“It seems to me that with the decreasing rental stock in Nelson — you don’t want to do it on a case-by-case basis — … there should be a policy in place to increase the density of rental units in Nelson,” he said.

He wanted to see more solid policy on vacant housing and properties purchased for investment purposes.

“Do we have a policy level … or can we put something in place that does ensure that units like this are occupied?” he asked.

Mayor John Dooley said part of the idea of Railtown was the live-work notion that was originally mapped out for the area, to bring more people to live in that neighbourhood.

“I think when we develop these ideas for particular parts of our community, it’s one thing to maybe revisit them, but maybe we need to revisit the whole thing, rather than taking on one project at a time,” he said.

“This thing is meeting what we requested for Railtown.”

Cormack said the city did not have any tools that require strata owners to live in that property.

“Certainly what I am hearing is what is our policy on encouraging rental properties, and are there any other policy tools we could be looking at,” he said.

“If that is what you are looking at, I wouldn’t hang this particular development up on that but certainly you can give direction to staff to look at that.”

He pointed to the city’s very “liberal” attitude in encouraging rental and creating rental properties: allowing up to three residences on a single family lot; creating a robust suite policy; and laneway housing policies.

Cormack suggested Development Services could come forward with budget and proposed priorities, including a workshop on housing development toward the end of drafting council policy.

We have unprecedented development going on now and … if there are some gaps we are not fulfilling they should be brought forward,” he said.

Charlwood said she just wanted to point out that in the city staff report on the strata application part of the sustainability objectives was written that the development was to provide a mix of housing choices.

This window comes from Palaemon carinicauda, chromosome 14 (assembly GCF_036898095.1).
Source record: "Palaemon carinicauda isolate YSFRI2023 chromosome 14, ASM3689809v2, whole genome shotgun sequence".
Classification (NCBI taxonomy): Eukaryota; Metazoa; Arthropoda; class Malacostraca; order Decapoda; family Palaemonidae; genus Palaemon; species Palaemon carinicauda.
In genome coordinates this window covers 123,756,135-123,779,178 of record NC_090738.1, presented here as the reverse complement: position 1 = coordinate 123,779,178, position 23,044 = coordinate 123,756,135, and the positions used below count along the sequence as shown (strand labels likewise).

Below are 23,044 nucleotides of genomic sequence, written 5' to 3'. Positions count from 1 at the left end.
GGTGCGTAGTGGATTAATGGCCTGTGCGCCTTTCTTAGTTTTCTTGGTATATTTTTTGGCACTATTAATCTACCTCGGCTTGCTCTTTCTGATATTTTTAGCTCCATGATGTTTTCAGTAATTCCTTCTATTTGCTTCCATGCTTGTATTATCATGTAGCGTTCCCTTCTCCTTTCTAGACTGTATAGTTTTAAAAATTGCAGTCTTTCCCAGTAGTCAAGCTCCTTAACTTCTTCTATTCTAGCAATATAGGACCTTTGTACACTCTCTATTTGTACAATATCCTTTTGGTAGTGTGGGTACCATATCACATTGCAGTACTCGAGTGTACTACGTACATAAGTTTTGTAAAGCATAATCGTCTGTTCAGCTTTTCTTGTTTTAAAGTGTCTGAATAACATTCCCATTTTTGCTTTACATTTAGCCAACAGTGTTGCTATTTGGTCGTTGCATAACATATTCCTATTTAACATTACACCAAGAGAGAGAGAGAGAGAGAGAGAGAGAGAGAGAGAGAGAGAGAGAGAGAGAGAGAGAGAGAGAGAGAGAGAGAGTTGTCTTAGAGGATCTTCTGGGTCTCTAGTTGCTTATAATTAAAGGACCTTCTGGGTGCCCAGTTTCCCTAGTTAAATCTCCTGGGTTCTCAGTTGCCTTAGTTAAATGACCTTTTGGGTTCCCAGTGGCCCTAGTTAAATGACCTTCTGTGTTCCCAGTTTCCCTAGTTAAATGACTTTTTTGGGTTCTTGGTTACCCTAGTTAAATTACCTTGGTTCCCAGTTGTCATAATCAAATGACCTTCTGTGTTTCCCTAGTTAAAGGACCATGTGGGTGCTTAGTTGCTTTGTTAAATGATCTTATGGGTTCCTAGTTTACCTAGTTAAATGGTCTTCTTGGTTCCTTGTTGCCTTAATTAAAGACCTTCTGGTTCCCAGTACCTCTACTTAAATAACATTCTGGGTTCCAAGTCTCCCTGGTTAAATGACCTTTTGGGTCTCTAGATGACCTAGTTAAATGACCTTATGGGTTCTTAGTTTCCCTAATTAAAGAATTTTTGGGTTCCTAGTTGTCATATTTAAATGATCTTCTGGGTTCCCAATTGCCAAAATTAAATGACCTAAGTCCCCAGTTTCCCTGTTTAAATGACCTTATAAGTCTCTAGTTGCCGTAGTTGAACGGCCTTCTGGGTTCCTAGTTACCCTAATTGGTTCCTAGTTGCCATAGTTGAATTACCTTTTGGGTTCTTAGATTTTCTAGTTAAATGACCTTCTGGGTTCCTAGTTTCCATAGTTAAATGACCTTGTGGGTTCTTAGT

“And I think that part of what you are hearing from us tonight is that this project is not actually meeting that goal,” she said.

Forward thinking

The 616 Railway Street property is 947 square metres and contains an existing building originally built in 1899.

The building currently contains residential and commercial uses and is zoned MU3 — which allows for unlimited density, within the prescribed height and lot coverage maximums and the provision of commercial uses at-grade.

The proposed strata plan would create five strata properties, including two new residential units.

Speaking of stratification

Strata title conversion, also known as stratification, is the creation of individual legal units when an existing building is involved.

The Strata Property Act gives municipalities the ability to protect rental housing from being converted into private ownership by requiring council approval for existing buildings applying for stratification.

Under the Act, council is required to consider the following when making its decision whether to approve a proposed strata conversion:

• the priority of rental accommodation over privately owned housing in the area;

• any proposal for the relocation of persons occupying a residential building;

• the life expectancy of the building;

• projected major increases in maintenance costs due to the condition of the building; and

• any other matters that, in its opinion, are relevant.

Source: City of Nelson staff